All of the [recording] companies made portable phonographs, and they became more and more compact. We [Brunswick] made one that was only about fourteen inches square and maybe three inches thick [the Parisian Portable Phonograph]. It was spring-wound, and the removable crank was inside the lid. For a horn, it had a paper cone that folded up so it too could be stored inside the case. There was even space to store a few records inside the lid. [1]

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Brunswick marketed, but did not manufacture, the Parisian Portable, which was identical with the Polly Portable Phonograph Company’s machine (see Note 1); even the setup instructions, printed on a cardboard disc, were the same (center right). For a time, Polly Portable gave away a special record with each phonograph purchased (center left).

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That little portable was smaller than any briefcase, so it could be taken and used anywhere. That wasn’t true of a radio because they weren’t portable in those days. They had to be connected to a power source, usually a series of batteries, and they also required an antenna—a very long wire antenna. Radios also had to be grounded, meaning that the chassis had to be connected by a wire to a piece of metal that was literally in the ground.

As radio receivers improved, so did reception—provided that the antenna wire was long enough and mounted high enough, because the AM signal was affected by hills and other parts of the landscape. What many people did, if they had an attic in their house, was to string a long line of bare wire around the attic walls. You had to put porcelain insulators near the beginning of the wire and also near the end that was attached to the radio chassis, to prevent a bolt of lightning from going into the radio during a storm.

Between the antenna wire and the ground wire, which most people clamped to a pipe in the house’s plumbing, radios weren’t portable. As radio sales increased and the [radio] receivers improved, several table-top antennas were developed and marketed, but in rural areas and hilly terrain, they weren’t very effective. It wasn’t until many years later that truly portable radios were developed. So by comparison, portable phonographs were really “portable,” and as long as acoustical records were played on them, they sounded pretty good because the frequency range of acoustical recordings was limited.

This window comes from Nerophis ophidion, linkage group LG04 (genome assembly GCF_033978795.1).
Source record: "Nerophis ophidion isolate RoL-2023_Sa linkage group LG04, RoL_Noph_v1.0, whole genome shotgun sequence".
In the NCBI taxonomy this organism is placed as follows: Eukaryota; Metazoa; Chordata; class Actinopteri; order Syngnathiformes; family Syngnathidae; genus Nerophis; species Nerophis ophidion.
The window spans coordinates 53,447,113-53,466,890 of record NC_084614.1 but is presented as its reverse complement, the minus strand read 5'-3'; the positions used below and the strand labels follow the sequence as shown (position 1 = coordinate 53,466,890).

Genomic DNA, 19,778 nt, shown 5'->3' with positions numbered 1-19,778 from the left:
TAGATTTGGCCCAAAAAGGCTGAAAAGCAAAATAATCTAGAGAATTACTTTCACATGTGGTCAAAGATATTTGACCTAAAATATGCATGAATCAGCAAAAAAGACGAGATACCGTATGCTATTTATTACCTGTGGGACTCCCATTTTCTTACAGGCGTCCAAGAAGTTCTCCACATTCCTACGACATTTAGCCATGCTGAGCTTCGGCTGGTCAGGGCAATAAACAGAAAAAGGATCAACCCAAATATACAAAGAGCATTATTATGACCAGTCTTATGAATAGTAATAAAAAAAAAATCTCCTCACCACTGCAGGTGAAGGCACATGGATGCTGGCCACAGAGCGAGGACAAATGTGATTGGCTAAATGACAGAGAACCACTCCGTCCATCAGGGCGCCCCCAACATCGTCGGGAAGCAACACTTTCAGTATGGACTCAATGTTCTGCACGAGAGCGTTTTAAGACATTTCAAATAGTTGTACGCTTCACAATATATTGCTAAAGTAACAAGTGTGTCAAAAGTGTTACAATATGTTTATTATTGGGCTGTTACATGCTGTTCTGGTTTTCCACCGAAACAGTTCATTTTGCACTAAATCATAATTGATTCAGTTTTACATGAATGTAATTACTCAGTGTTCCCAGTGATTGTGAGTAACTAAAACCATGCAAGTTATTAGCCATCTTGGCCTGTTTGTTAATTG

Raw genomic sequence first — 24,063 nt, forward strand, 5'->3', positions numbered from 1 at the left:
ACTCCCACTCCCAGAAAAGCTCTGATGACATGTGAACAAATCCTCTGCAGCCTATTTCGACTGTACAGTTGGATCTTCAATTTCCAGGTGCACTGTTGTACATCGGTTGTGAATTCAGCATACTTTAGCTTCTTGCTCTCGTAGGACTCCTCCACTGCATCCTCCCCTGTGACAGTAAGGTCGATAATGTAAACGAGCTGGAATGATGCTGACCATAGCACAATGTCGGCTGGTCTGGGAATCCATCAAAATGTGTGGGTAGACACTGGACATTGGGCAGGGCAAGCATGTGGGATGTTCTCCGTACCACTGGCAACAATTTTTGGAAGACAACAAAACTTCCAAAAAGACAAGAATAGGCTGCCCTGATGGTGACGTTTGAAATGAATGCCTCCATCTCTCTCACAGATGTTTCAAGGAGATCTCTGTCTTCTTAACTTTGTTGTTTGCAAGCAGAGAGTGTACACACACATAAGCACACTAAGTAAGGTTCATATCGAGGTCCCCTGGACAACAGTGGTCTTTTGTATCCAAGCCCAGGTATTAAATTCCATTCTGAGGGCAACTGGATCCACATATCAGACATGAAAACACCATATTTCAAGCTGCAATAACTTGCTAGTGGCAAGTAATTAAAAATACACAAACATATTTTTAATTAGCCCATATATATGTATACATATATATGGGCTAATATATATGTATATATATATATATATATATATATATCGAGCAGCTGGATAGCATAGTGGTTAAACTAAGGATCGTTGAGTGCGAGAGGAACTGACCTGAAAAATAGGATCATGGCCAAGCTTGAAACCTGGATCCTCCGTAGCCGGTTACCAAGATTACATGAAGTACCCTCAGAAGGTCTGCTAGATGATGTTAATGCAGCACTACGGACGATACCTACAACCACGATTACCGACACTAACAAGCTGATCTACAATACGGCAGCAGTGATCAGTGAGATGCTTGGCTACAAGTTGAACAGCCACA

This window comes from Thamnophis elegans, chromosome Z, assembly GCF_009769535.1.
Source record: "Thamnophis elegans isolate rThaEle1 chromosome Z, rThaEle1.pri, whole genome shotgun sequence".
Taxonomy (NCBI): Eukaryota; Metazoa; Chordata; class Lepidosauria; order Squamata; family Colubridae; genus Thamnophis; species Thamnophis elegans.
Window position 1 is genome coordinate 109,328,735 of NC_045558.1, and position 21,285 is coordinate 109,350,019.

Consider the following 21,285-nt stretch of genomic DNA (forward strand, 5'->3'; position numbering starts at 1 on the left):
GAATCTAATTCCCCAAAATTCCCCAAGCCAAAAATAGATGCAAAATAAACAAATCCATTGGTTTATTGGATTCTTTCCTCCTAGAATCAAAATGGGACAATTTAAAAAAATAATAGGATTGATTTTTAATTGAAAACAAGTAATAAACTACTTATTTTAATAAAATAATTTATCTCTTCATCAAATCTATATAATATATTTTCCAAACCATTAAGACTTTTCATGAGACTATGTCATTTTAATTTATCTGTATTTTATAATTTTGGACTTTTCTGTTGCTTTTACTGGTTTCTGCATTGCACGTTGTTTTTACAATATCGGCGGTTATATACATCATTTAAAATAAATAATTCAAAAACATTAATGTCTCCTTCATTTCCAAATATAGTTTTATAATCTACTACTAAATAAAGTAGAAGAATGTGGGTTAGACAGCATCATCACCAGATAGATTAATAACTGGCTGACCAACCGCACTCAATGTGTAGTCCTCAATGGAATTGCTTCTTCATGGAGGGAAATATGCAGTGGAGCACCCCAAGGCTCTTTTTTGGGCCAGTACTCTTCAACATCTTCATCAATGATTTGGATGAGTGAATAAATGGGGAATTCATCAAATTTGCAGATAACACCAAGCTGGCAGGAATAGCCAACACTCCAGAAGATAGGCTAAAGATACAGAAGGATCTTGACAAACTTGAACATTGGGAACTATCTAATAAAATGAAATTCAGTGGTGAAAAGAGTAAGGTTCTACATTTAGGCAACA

To what extent did electrical recording enable the phonograph to compete with the frequency range of high-quality radios in the 1920s?

Electrical recording rejuvenated the [recording] industry for a while, but it was still no match for radio, which got better and better because of the constant improvement in [radio] transmitters and receivers. I only wish we [Brunswick] had gotten into electrical recording when Victor did.

 

But didn’t Brunswick begin issuing electrical recordings soon after Victor introduced the Orthophonic Victrola and their first electrical recordings in the spring of 1925?

 I wish! Victor [and Columbia] bought [sic; licensed] the Western Electric system and manufactured a phonograph that was built to reproduce the wide frequency range of the new electrical recordings. And it was an acoustical machine, not an electrical one. The engineers who developed the [Western Electric] system designed every component—the diaphragm in the reproducer, the tonearm, and especially the horn—to be able to reproduce all the frequencies of their electrical recordings.

The [Orthophonic] horn they designed was sort of like the shell of a pearly [i.e., chambered] nautilus, meaning that the horn had several interlocking chambers that were almost ten feet long if the horn would have been made in a straight line, like a very long, square-shaped megaphone, rather than chambered like the Orthophonic horn was.

 

Was Brunswick aware of the Western Electric process that Victor introduced in its new Orthophonic phonograph and recordings?

Oh, sure. We [Brunswick] had been approached by several experimenters who were working on electrical recording. There was a fellow named [Charles A.] Hoxie who approached us with his process. Percy Deutsch dealt with Hoxie and another fellow named [Benjamin F.] Meissner who had an electrical-recording system. [2] Anyway, we waited too long to make a decision, and when we did, we ended up with the worst of all systems.

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Charles Hoxie’s Pallophotophone (shown above in November 1922 and February 1923) was originally designed to record on film. Later adapted to produce disc masters, the Pallophotophone was licensed in 1925 by Brunswick, which dubbed it the “Light-Ray” process for marketing purposes. Haenschen’s recalled, “That damned process was totally unpredictable.”